Jayne bags the Reaver and kicks him down the chute. He and Kaylee discuss the Reavers a bit more, and Jayne gives a funny speech. "I do not get it. How's a guy get so wrong? Cutting on his own face, raping and murdering. I'll kill a man in a fair fight, or if I think he's gonna start a fair fight, or if he bothers me, or if there's a woman, or if I'm getting paid. Mostly only when I'm getting paid. These Reavers, the last years, they show up like the Bogeyman from stories. Eating people alive? Where does that get fun?" Kaylee's scavenging from all the wreckage, inspecting parts, seeing if they're useful. "Shepherd Book said they was men who just reached the edge of space, saw a vasty nothingness, and went bibbledy over it." Which explanation was sufficient for me, back in the day, but this movie takes what's essentially a philosophical show, about negotiating between two ethical extremes and relying on yourself to provide the ultimate moral compass, because that's what Joss Whedon writes TV shows about, and makes it a political movie, which means the whole "staring into the abyss makes you crazy" argument is not going to hold water, because it's politics in action and not a hypothetical Rousseauist tract. In case you were confused, Jayne will explain the difference now: "Oh, hell. I've been to the edge. Just looked like more space." Above him, tellingly, River lies face up on the catwalk. "I don't know, it can get awful lonely in the black," muses Kaylee, and brings the philosophical aspect back around to point at Mal. "Like to get addlepated ourselves, we stay on this boat much longer. Captain will drive us all off, one by one. Just like Simon and River." In the deleted scene, you see her sad face as she says the last line, "Just like Inara," but here we fade to Mal's bunk, where he's watching a vid Kaylee shot while Inara was preparing to leave, after "Objects In Space."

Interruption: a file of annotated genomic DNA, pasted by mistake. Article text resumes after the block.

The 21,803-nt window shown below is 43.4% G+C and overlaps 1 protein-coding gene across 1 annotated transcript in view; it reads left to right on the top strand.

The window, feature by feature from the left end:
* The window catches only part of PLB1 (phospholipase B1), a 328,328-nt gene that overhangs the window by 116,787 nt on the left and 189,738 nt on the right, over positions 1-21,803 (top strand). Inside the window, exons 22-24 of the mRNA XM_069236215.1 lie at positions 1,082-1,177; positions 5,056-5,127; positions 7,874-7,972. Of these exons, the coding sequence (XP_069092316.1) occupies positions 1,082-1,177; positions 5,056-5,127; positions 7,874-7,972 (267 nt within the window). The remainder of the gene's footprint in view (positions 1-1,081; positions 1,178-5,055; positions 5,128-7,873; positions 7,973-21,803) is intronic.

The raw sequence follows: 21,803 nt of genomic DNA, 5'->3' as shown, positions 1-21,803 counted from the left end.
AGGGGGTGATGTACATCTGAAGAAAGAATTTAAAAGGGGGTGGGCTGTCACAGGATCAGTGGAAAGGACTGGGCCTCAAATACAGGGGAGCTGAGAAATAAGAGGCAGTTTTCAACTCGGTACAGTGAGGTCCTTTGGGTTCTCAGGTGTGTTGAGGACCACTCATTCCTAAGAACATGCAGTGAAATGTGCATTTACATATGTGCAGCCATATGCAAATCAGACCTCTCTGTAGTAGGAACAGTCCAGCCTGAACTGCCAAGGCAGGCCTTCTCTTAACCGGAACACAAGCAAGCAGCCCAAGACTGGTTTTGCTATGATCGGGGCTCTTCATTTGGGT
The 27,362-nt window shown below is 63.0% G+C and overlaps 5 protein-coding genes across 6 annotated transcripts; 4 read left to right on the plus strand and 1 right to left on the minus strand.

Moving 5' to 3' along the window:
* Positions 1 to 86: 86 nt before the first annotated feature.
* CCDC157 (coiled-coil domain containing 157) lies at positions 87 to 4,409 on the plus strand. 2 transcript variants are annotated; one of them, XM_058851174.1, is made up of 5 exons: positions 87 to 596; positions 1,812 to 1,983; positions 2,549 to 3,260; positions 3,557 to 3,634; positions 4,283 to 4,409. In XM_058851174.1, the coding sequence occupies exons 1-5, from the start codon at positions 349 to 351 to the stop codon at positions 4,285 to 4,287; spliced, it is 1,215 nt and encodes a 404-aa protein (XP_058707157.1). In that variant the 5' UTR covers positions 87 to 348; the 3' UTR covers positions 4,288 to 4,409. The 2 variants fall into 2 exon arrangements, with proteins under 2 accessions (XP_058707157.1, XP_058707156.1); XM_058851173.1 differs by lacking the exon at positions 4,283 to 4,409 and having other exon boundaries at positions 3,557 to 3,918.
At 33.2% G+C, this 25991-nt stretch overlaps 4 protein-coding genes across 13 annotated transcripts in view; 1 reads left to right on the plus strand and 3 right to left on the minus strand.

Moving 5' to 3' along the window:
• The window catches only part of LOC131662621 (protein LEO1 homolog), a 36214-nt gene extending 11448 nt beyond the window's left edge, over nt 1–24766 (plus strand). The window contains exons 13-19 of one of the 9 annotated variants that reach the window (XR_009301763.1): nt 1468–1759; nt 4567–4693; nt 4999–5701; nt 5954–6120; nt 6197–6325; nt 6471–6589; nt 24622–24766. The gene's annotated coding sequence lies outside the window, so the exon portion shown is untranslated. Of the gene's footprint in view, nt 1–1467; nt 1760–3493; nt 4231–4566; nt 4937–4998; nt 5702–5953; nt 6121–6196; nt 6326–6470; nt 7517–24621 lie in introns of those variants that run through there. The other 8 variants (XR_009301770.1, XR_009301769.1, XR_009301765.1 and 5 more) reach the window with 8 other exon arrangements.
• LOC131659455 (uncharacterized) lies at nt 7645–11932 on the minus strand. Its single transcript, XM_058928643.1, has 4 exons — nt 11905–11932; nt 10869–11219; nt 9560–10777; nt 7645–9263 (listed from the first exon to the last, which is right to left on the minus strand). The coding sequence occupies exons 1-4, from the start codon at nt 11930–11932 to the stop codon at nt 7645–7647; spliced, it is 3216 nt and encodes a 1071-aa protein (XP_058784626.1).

Inara laughs. "Kaylee, are you ever going to put that capture down?" But Kaylee's so excited with her toy: "We got to have records of everything, Inara! A bona fide Companion entertained clients on this very ship! In this very bed!" Inara smiles. "Well, I can't do my work here. And I don't think the Captain approves." Kaylee begs to differ that this means she must leave: "The Captain wants you to stay as much as..." but Inara interrupts her right there, not wanting to broach that subject any more than Mal ever does. "That man doesn't know what he wants." He puts it down.
Serenity docks on the ironically-named Beaumonde, and Kaylee is instructing Simon on what to do once they've left. Her innocence is so completely congruent with her earthiness; I love how she can get her heart broken a thousand times by one gay doctor, or the empty Mean Girl victims on Persephone, but still knows you don't buy drugs sight unseen, and likes to fuck in the engine room. You know? There's a Kitty Pryde for every story, but I think Kaylee's the best and truest example. Willow's irritating repression, Fred's irritating everything, but Kaylee's just a sweet girl with her heart on her smudgy sleeve. "Don't talk to the barkers, talk to the Captains. You look the Captain in the eye. Know who you're dealing with. I wish there was..." Mal steps between them, unloading, and he and Simon awkwardly do not touch, or look at each other. "You shouldn't ought to be so clean. It's a dead giveaway you don't belong, you always got to be tidy." She's almost crying, and can't look at him. "Don't pay anybody in advance." She's going to keep talking forever, if possible. "And don't ride in anything with a Capissen engine, they fall right out of the sky." Unable to continue, she breaks off and joins the Captain. River watches her leave, and Simon asks if she wants to stay with them. She looks amazing, these lovely tendrils in her hair, a slinky black dress with a silk kimono-jacket over it. "It isn't safe." He agrees pompously ("No. I fear it isn't safe anymore."), and takes off. "For them," she says to herself.